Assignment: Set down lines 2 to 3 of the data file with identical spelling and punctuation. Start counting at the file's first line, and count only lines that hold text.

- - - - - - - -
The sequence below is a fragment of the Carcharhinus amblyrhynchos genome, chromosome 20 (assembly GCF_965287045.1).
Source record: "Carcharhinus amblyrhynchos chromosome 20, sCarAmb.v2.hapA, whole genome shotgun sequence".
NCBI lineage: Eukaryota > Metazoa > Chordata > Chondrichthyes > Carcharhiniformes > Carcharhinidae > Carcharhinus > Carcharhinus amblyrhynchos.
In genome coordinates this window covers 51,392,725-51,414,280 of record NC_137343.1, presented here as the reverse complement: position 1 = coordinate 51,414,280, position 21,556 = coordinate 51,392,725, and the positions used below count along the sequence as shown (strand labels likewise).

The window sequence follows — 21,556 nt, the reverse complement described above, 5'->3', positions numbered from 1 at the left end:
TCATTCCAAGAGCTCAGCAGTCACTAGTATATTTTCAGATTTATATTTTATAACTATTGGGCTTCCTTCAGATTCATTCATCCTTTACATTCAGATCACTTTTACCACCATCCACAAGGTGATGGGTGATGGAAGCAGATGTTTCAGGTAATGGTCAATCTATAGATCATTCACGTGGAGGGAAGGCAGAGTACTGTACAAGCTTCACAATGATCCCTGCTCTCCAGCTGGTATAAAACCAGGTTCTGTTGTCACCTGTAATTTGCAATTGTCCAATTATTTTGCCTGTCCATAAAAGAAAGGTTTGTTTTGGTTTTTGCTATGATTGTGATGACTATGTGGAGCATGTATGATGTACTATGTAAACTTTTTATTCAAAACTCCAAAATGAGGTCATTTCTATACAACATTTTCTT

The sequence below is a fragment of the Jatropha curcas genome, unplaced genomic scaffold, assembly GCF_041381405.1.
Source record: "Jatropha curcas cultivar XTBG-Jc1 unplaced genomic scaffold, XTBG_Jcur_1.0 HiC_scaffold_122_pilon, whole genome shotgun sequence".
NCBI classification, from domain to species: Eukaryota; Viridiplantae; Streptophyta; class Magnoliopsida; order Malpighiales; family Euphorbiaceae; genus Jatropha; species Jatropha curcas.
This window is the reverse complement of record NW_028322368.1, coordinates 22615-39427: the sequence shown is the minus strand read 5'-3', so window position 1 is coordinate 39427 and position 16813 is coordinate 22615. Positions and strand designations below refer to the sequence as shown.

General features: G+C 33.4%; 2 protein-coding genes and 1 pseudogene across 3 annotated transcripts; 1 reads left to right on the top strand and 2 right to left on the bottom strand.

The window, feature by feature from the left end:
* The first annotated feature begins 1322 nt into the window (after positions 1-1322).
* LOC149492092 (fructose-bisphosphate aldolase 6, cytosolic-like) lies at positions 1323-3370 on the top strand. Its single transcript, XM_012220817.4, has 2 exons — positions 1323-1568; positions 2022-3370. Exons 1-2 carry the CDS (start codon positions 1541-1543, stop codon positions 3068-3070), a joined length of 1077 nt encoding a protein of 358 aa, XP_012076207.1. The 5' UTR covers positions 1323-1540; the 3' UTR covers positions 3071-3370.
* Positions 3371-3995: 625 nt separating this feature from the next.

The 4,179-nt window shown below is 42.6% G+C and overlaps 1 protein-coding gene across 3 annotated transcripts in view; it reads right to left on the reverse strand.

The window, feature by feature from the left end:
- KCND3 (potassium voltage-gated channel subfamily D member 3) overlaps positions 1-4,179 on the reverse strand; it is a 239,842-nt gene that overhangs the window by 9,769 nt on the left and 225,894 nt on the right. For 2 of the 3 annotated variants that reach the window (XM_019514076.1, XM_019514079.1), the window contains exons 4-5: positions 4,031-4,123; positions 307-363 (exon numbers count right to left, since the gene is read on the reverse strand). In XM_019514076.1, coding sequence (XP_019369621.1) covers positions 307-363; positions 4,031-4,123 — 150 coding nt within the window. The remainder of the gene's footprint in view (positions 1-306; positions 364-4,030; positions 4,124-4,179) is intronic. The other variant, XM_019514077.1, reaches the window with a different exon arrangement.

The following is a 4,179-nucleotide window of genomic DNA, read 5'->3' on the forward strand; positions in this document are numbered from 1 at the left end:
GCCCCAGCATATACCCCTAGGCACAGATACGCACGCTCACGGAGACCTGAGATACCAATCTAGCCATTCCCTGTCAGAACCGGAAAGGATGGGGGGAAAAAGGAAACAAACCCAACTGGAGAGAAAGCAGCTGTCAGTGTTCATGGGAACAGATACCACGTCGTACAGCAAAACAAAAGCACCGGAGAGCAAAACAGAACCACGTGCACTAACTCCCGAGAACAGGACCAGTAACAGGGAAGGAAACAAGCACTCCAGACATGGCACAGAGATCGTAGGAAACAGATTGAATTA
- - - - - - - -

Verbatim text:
Source record: "Carcharhinus amblyrhynchos chromosome 20, sCarAmb.v2.hapA, whole genome shotgun sequence".
NCBI lineage: Eukaryota > Metazoa > Chordata > Chondrichthyes > Carcharhiniformes > Carcharhinidae > Carcharhinus > Carcharhinus amblyrhynchos.